Book Genre: Historical Fiction
Publishing Info: Yearling books 1995
Awards or honors received: Newberry Honor Book, Coretta Scott King Award
Summary: This novel begins with a family called the "weird Watsons" sitting around in their living room freezing cold in Flint, Michigan. The family consist of a mother that is originally from Alabama, a dad, an oldest brother Bryon, a middle brother Kenny, and their youngest sister Joletta. The story follows their life as they deal with Bryon always causing trouble and getting into some kind of messes. The mother and father finally decide that they have had enough when Bryon comes home with a new hairdo that he knows his parents will not approve of. They decide to take Bryon to Alabama to spend the summer with his grandmother. Once in Alabama the children realize what a different world they have entered. Living in Flint the children never experienced any racial issues or segregation. Kenny also decides to be the rebelous child for once and go to the "Whool Pool" that his parents forbid him to go to. He ends up almost drowning, but Bryon ends up saving him. Later on Joletta ends up being at the church when the bombing happens. Kenny feels very upset that he did not protect his younger sister. When the family returns to Flint Kenny has a really hard time adjusting. He becomes very depressed and it's finally Bryon that helps Kenny be able to put it all behind him and move on. Throughout the story you see the characters change, especially Bryon and Kenny. Bryon struggles with getting rid of his hard outer shell and really showing his more caring and sensitive side while Kenny struggles with finding his place within his family and being brave.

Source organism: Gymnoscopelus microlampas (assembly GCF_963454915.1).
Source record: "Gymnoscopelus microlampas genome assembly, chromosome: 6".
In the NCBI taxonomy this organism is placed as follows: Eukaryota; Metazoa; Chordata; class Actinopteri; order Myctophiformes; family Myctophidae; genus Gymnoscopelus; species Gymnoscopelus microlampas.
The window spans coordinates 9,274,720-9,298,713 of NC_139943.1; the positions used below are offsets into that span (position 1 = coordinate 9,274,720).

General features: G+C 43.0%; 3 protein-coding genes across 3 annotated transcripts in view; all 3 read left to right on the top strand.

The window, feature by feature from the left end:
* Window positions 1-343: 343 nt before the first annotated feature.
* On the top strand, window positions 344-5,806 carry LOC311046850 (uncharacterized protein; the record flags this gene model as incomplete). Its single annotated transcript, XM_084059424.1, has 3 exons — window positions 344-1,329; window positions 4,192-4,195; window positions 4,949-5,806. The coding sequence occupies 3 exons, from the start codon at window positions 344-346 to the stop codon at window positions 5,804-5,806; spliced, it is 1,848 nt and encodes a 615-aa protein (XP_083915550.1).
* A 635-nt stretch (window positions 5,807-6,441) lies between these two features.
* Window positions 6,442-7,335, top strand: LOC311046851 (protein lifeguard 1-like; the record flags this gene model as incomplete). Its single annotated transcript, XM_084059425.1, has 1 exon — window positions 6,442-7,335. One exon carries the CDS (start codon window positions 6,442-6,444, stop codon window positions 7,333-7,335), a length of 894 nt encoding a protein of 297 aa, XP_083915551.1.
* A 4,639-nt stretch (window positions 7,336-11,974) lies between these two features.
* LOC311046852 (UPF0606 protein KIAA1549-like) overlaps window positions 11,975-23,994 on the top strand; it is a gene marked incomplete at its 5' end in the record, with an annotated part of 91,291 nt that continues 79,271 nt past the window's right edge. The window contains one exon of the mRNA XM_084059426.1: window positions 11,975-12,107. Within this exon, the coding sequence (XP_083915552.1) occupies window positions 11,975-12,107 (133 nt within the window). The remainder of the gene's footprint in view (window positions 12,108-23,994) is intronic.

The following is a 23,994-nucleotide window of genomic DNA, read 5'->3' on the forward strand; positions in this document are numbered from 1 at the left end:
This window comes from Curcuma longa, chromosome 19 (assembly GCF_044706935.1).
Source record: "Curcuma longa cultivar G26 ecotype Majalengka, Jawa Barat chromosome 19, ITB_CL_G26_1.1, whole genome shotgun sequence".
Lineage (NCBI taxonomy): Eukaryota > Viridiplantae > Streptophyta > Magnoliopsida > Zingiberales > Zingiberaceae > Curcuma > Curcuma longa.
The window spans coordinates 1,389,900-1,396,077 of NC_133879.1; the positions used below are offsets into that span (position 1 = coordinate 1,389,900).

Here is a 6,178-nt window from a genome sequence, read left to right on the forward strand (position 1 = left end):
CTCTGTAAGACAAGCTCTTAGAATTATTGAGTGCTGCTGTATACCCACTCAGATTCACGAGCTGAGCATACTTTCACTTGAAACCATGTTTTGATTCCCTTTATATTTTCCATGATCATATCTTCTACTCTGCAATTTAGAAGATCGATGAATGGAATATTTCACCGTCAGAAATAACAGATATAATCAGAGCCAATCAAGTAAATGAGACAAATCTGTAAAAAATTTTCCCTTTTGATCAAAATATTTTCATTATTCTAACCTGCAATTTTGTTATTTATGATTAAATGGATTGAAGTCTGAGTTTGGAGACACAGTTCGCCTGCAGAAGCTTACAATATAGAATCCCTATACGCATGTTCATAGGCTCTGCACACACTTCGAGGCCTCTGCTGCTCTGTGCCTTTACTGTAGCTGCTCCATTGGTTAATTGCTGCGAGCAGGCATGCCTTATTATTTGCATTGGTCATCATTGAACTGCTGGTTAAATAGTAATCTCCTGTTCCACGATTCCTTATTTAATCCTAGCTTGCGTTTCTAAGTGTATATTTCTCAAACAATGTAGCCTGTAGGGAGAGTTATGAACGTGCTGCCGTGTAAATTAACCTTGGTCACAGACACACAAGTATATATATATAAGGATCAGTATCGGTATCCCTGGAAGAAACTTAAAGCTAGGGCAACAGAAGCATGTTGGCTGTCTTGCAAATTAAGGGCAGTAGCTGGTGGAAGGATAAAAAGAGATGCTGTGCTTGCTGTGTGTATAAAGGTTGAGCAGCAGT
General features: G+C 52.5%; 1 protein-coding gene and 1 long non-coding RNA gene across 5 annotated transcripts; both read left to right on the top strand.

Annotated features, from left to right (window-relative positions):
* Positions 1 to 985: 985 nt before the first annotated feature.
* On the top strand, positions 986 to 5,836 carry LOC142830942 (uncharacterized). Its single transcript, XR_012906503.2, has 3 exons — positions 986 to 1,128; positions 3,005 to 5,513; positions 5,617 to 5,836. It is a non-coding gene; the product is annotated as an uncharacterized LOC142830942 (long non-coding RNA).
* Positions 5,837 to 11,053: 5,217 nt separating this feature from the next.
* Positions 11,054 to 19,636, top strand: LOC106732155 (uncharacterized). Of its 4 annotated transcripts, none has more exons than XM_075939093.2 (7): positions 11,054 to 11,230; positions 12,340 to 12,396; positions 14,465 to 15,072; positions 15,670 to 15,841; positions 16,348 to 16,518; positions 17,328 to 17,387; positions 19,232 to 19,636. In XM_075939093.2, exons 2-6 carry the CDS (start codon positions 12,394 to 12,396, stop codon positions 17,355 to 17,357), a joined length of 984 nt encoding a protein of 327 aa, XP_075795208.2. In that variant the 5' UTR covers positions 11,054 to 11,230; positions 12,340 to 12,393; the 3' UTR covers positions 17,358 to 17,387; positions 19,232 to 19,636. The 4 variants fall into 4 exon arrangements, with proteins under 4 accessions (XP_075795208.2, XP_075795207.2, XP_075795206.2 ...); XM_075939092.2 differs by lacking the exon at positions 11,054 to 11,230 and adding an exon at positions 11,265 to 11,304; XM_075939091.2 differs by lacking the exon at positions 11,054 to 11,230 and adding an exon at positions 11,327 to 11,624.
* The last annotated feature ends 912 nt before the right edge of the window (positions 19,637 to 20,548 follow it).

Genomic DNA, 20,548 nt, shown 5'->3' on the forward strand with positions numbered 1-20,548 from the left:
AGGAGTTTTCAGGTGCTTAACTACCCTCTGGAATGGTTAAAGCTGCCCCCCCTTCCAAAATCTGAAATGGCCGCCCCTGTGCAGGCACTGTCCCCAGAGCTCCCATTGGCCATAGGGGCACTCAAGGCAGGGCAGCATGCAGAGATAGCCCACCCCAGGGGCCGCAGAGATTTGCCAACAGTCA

Personal rating and reason for rating: Good book for middle school aged (especially african american students and it really gains the interest of teenage boys)
Reading level: 5.0
Interest level: 5th-8th grade
Possible uses of the text in integrated units of study (reading and writing across the curriculum): It was funny that David presented on this book last night because it was my last book that I just finished reading yesterday. I agree with all his activities that he suggested, but I thought that you could incoroporate map skills and have the students trace their route from Flint to Alabama that the family takes. Also the students could pick a character and role play one of the scenes in the book, because their are so many that are funny that it would be a very fun and engaging activity for the students.
Potential Problems or Difficulties: the topic of segregation would need to be covered before reading, along with discussions about Civil Rights. There are also a few places throughout the novel where bad language is used.